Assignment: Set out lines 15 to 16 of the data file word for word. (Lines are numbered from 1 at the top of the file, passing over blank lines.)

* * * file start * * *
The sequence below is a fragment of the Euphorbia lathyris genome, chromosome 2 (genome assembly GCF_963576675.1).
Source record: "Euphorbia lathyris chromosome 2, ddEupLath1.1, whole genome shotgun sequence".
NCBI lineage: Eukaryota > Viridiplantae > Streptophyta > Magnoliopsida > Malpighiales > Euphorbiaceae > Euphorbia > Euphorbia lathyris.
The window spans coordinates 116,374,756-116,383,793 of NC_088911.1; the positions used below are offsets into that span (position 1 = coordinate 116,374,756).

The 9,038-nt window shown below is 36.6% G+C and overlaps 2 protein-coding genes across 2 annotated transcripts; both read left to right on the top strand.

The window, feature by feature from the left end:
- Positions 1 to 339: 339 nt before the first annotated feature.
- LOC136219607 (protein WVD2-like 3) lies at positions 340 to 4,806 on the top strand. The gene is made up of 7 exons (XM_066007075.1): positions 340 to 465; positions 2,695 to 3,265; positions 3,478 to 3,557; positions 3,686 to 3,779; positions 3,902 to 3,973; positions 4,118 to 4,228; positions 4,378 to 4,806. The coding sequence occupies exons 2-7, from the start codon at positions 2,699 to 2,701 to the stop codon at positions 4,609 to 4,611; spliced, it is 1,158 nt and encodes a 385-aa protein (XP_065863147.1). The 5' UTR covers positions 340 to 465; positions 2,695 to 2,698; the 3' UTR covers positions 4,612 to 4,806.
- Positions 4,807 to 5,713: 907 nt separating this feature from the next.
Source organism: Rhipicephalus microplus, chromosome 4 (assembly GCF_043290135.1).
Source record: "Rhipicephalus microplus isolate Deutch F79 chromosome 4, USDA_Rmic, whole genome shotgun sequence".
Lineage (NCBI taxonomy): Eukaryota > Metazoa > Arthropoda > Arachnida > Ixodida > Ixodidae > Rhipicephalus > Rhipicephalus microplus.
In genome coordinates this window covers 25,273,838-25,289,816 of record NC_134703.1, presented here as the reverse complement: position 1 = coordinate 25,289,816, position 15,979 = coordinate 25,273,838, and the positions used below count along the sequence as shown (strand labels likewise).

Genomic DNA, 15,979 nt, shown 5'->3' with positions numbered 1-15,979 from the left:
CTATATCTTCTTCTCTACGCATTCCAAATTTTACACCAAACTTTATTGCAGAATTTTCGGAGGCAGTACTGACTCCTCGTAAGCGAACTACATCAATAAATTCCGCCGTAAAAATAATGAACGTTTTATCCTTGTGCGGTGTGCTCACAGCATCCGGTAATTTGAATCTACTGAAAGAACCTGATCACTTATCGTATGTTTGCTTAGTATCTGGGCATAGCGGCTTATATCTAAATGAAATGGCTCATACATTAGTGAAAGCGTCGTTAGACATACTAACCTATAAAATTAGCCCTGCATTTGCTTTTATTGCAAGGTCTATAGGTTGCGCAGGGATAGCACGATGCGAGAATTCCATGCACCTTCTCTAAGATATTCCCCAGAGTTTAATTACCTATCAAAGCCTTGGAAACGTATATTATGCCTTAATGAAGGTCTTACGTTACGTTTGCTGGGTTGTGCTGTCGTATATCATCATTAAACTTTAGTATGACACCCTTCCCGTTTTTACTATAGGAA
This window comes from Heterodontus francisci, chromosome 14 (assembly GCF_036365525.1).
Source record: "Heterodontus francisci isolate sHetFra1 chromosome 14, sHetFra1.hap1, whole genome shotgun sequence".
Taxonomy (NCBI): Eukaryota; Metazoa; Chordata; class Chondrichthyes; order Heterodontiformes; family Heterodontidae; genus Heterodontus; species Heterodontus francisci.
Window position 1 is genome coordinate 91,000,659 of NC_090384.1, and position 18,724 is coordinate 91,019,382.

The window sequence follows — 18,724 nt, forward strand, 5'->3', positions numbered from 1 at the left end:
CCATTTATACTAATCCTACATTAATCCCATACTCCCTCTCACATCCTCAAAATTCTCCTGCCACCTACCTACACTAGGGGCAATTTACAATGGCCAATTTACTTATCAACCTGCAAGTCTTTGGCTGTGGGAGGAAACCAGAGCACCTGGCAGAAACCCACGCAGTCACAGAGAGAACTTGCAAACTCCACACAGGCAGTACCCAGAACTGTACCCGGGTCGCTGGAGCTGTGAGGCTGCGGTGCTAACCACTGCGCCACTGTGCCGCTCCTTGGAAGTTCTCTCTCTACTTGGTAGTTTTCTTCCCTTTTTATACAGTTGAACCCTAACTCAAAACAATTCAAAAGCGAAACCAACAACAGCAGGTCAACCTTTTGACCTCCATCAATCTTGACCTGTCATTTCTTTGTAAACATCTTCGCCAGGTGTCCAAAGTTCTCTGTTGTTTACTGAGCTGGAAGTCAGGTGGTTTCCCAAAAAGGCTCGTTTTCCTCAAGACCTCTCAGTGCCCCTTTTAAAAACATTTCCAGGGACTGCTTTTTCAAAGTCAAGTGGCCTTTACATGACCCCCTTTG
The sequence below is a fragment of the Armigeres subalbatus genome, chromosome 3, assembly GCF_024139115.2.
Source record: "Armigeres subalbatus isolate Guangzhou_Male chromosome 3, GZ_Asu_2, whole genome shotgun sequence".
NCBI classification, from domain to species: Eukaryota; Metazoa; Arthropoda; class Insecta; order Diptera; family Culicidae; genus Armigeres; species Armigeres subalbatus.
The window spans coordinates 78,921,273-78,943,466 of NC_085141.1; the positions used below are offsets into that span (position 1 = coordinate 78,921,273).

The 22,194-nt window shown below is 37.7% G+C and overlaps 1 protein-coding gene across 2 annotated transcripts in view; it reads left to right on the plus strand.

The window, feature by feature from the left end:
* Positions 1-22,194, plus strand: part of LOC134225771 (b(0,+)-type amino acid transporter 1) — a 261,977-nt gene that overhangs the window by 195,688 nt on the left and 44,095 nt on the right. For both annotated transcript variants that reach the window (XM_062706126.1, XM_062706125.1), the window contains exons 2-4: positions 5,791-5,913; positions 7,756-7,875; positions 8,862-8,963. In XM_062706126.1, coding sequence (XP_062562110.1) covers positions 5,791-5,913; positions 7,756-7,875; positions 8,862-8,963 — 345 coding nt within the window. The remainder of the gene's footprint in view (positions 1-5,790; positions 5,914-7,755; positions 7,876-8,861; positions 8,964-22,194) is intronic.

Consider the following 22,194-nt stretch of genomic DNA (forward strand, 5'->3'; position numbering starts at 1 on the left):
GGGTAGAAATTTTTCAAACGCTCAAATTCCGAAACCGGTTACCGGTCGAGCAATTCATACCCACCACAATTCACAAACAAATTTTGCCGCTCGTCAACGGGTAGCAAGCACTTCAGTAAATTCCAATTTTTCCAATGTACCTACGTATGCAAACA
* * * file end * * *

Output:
CTATATCTTCTTCTCTACGCATTCCAAATTTTACACCAAACTTTATTGCAGAATTTTCGGAGGCAGTACTGACTCCTCGTAAGCGAACTACATCAATAAATTCCGCCGTAAAAATAATGAACGTTTTATCCTTGTGCGGTGTGCTCACAGCATCCGGTAATTTGAATCTACTGAAAGAACCTGATCACTTATCGTATGTTTGCTTAGTATCTGGGCATAGCGGCTTATATCTAAATGAAATGGCTCATACATTAGTGAAAGCGTCGTTAGACATACTAACCTATAAAATTAGCCCTGCATTTGCTTTTATTGCAAGGTCTATAGGTTGCGCAGGGATAGCACGATGCGAGAATTCCATGCACCTTCTCTAAGATATTCCCCAGAGTTTAATTACCTATCAAAGCCTTGGAAACGTATATTATGCCTTAATGAAGGTCTTACGTTACGTTTGCTGGGTTGTGCTGTCGTATATCATCATTAAACTTTAGTATGACACCCTTCCCGTTTTTACTATAGGAA
This window comes from Heterodontus francisci, chromosome 14 (assembly GCF_036365525.1).